By all accounts he was the heavy hitter,” Hurst said.

The case is schedule for a jury trial at 9 a.m. Oct. 9 in front of Branstool.

- Woman sentenced to three years for trafficking methamphetamine, NewardAdvocate.com, September 21, 2018.

3. Publix is back in the political arena.

The Lakeland-based grocery chain donated $33,000 to Florida lawmakers in February, the company’s first contributions since halting all political giving last year during a national firestorm related to the Parkland shooting.

Last May, Publix generated significant backlash after the Tampa Bay Times reported the company and its current and former leaders and founders had donated $670,000 to Adam Putnam’s campaign for governor. It was the most by far that Publix had ever donated to a single political campaign.

Gun violence survivors and activists were outraged that the popular supermarket chain had thrown its support behind Putnam in the wake of the deadly shooting at Marjory Stoneman Douglas High School in Parkland. Putnam, a Republican, declared himself a “proud NRA sellout” in 2017.

Parkland students led by David Hogg encouraged a boycott of Publix and activists staged die-ins at its stores. In its damage control, Publix responded by halting all contributions indefinitely and internally told employees it was reviewing its political giving policies.

That pause, though, ended in February. The company donated $1,000 to 33 lawmakers, including Democrats and Republicans, just before the start of the legislative session.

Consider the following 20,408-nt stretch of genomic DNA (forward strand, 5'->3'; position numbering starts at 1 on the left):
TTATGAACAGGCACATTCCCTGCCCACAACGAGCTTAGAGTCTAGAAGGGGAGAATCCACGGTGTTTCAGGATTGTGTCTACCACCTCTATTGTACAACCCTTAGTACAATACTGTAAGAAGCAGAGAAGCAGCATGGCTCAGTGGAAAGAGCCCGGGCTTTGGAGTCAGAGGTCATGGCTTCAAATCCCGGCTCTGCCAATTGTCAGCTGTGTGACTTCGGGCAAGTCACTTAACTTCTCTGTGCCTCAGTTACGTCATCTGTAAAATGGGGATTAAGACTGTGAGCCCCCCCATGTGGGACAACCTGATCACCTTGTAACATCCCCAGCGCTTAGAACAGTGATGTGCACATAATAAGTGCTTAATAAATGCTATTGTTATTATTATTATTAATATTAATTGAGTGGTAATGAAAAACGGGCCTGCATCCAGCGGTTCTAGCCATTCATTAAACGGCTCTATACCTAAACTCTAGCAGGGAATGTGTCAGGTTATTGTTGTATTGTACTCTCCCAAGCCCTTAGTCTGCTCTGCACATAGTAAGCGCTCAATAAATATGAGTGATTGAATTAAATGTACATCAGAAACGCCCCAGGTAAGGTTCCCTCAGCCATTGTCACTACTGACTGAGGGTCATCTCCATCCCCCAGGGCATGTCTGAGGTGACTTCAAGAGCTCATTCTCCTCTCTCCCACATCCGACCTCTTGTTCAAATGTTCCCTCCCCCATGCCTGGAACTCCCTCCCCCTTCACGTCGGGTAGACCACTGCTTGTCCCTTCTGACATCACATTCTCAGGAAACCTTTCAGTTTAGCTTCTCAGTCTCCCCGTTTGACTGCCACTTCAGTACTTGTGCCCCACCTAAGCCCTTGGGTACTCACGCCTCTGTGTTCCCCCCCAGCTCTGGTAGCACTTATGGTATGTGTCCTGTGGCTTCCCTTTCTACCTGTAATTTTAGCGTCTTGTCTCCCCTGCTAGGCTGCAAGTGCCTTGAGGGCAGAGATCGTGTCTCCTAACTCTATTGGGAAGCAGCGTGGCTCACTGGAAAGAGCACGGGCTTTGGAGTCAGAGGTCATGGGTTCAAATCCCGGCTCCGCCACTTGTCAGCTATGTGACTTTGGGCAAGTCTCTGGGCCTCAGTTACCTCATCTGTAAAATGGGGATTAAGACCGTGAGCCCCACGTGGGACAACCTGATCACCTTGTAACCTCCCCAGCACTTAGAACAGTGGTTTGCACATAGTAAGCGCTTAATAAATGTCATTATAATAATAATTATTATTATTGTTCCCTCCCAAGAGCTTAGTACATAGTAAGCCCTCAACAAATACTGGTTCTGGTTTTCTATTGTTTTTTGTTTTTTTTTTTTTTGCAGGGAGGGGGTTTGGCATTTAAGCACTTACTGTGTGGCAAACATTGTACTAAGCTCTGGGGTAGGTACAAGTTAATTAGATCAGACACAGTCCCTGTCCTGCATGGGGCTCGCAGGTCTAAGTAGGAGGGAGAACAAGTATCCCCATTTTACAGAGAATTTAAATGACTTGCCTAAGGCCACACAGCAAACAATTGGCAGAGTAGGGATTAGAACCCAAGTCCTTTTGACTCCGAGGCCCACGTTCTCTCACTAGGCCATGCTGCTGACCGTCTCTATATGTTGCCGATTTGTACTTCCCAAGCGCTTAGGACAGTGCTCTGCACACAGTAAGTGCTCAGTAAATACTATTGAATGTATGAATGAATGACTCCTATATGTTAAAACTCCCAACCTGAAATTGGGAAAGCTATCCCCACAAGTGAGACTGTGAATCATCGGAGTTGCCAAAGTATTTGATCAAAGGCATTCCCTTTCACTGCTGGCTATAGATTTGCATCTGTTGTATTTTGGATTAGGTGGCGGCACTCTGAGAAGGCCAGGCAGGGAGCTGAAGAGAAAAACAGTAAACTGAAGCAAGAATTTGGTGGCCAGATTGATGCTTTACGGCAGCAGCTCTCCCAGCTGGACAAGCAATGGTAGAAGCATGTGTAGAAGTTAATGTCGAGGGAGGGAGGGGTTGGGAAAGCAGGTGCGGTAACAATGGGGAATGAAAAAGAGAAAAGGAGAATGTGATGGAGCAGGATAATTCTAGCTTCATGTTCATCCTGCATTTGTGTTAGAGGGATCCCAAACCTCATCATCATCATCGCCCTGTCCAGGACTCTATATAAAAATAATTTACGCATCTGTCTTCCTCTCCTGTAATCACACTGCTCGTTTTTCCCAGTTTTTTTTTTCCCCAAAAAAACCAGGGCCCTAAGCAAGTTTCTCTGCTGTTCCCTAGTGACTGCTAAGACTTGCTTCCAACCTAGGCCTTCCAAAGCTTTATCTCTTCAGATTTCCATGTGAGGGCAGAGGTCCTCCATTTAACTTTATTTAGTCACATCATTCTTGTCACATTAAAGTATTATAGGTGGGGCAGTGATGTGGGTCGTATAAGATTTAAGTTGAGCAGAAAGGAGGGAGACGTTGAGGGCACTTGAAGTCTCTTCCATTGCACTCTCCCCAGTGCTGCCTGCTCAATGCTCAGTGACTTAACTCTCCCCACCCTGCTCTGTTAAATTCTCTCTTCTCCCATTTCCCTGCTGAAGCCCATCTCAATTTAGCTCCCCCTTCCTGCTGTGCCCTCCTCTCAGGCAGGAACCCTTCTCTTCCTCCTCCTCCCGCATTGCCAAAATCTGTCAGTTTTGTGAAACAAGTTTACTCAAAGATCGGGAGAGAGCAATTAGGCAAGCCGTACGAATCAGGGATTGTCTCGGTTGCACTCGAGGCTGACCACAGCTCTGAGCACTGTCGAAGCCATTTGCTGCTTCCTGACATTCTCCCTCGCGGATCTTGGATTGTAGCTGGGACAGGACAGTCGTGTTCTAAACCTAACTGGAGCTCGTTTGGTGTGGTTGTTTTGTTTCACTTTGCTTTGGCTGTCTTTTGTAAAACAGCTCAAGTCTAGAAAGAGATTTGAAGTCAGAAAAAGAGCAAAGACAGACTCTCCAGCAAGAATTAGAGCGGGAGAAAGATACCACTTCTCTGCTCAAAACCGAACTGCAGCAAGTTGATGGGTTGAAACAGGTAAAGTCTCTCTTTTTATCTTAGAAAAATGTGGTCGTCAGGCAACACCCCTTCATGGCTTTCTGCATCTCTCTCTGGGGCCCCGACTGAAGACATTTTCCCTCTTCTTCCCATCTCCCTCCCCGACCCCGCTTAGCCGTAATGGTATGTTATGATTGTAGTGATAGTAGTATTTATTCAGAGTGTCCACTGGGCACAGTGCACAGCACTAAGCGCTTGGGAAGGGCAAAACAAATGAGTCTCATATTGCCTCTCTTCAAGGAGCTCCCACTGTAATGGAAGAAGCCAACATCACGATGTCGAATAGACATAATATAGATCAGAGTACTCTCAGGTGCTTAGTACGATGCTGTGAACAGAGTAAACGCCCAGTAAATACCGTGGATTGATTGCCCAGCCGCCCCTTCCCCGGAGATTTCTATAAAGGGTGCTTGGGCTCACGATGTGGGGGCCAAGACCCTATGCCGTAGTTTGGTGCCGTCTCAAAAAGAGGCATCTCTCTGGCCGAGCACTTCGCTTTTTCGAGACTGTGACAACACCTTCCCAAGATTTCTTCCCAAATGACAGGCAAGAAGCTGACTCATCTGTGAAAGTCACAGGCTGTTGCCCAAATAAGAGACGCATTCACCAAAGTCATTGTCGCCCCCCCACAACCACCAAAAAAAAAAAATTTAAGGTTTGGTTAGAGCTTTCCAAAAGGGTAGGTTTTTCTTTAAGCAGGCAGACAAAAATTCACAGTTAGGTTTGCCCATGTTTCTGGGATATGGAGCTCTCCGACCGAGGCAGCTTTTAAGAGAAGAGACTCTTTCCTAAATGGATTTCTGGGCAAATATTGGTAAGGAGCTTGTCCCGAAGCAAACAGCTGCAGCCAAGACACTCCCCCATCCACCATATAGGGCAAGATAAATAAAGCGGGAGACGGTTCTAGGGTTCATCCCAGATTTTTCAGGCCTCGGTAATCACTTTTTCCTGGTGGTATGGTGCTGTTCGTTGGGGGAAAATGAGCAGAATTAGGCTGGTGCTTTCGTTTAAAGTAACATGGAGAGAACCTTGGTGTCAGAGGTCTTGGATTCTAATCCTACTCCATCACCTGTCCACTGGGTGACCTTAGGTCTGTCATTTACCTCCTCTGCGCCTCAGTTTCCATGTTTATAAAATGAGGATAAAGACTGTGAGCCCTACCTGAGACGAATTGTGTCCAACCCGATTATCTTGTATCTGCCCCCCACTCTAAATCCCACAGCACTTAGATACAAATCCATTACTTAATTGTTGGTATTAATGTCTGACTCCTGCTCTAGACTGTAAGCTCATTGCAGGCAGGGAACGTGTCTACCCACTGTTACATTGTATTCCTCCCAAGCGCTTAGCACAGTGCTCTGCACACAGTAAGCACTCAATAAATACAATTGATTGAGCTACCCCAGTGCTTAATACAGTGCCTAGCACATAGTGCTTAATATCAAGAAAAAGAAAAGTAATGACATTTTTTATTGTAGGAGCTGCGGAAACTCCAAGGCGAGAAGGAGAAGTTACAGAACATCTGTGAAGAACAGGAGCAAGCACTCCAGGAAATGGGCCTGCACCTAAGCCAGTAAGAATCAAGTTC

Publix spokesman Brian West declined to comment on any changes to the company's policies, but he acknowledged company money was flowing to campaign coffers again.

“The important work done by our elected officials has significant impacts on Publix, our associates and our customers,” West said. “As such, Publix has made the decision to reengage in the political process.”

Amid the fallout, Publix distanced itself from the NRA, declaring it supported Putnam because of his Polk County roots and not because of his allegiance to the controversial gun-rights group. Nevertheless, the company halted donations during a contentious governor's race, even after Putnam lost the primary to Ron DeSantis.

Prior to last year, Publix, the state’s largest private company with about 800 Florida locations, was a heavy hitter come election season. Since 2010, Publix had delivered $4.5 million to candidates, committees and parties, both directly and through its contributions to the Florida Retail Federation, a closely affiliated political committee.

- Publix stopped giving to politicians after NRA controversy. Now, they’re back in business, Sun-Sentinel.com, April 01, 2019.


About the author:

Zhang Xin is Trainer at chinadaily.com.cn. He has been with China Daily since 1988, when he graduated from Beijing Foreign Studies University. Write him at: zhangxin@chinadaily.com.cn, or raise a question for potential use in a future column.

(作者:张欣 编辑:丹妮)


Led by the nose? 被牵着鼻子走


Spoke volumes? 胜过千言万语


Wide open? 易受攻击


Out of the picture? 不相干


Stretching it to say? 夸张